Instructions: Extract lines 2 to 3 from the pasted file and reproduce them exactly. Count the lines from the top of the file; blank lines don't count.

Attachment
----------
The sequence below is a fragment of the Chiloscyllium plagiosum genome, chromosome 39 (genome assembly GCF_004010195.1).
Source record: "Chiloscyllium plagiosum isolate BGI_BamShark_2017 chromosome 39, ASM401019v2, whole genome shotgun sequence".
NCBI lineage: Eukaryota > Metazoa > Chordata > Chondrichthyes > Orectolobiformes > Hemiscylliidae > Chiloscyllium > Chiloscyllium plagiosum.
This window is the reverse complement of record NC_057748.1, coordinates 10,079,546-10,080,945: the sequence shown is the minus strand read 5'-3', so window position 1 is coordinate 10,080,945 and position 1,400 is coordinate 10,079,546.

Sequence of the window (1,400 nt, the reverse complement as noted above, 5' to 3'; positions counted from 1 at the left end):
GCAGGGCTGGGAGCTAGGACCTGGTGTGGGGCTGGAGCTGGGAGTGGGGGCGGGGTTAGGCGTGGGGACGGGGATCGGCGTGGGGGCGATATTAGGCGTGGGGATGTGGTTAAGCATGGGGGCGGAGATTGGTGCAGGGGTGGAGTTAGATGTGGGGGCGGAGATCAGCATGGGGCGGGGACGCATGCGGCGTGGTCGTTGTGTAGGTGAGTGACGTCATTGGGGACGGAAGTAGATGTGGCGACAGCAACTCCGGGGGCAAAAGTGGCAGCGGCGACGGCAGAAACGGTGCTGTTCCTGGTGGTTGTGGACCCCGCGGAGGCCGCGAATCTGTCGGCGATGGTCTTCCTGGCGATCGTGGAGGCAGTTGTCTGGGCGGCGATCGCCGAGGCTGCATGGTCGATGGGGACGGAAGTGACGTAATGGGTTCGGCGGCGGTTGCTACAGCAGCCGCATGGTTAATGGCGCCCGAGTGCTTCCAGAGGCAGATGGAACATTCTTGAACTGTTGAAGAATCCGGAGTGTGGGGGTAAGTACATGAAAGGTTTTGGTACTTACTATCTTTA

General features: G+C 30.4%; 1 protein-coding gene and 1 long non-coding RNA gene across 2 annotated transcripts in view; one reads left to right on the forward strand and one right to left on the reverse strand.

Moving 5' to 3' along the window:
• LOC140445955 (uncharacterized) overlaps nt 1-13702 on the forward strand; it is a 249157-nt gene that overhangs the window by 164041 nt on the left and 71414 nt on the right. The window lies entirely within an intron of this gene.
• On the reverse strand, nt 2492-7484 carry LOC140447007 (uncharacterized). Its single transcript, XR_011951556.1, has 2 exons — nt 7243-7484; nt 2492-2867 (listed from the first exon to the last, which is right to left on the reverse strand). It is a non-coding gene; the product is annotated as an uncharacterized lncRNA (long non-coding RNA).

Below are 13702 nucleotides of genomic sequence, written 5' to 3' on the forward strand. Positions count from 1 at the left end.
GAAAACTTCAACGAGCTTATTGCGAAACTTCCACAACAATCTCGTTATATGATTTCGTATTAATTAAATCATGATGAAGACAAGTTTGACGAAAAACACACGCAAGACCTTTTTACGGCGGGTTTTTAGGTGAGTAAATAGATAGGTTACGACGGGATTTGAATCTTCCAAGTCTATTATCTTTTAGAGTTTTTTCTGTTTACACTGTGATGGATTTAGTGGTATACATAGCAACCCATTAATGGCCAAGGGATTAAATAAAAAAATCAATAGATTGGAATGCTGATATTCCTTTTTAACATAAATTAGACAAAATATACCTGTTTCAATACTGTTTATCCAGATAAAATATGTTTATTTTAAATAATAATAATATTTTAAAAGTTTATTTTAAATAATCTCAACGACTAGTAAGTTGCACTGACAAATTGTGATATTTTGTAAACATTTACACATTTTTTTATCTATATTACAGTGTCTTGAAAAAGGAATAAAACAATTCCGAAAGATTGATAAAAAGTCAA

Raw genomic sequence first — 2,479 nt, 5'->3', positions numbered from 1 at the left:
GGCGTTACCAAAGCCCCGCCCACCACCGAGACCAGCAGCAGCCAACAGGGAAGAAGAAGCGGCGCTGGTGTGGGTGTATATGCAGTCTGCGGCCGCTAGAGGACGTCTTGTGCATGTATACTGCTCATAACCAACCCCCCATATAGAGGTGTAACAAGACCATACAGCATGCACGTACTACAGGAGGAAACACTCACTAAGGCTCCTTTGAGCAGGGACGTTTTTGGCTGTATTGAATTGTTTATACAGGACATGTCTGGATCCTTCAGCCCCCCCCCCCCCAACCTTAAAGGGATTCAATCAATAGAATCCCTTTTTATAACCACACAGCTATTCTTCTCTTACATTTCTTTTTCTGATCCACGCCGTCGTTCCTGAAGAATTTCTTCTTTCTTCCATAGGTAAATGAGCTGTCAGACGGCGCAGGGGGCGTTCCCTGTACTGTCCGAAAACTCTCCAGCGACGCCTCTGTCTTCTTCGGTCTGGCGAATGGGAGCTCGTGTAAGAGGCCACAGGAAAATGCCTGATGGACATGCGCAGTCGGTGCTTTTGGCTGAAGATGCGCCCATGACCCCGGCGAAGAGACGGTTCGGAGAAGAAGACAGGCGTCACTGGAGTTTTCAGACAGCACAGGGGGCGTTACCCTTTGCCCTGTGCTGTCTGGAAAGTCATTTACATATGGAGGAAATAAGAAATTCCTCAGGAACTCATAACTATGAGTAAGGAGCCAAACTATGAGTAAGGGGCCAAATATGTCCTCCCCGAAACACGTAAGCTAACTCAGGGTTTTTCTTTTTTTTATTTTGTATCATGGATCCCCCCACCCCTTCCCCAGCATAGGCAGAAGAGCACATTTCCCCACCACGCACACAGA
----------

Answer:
Source record: "Chiloscyllium plagiosum isolate BGI_BamShark_2017 chromosome 39, ASM401019v2, whole genome shotgun sequence".
NCBI lineage: Eukaryota > Metazoa > Chordata > Chondrichthyes > Orectolobiformes > Hemiscylliidae > Chiloscyllium > Chiloscyllium plagiosum.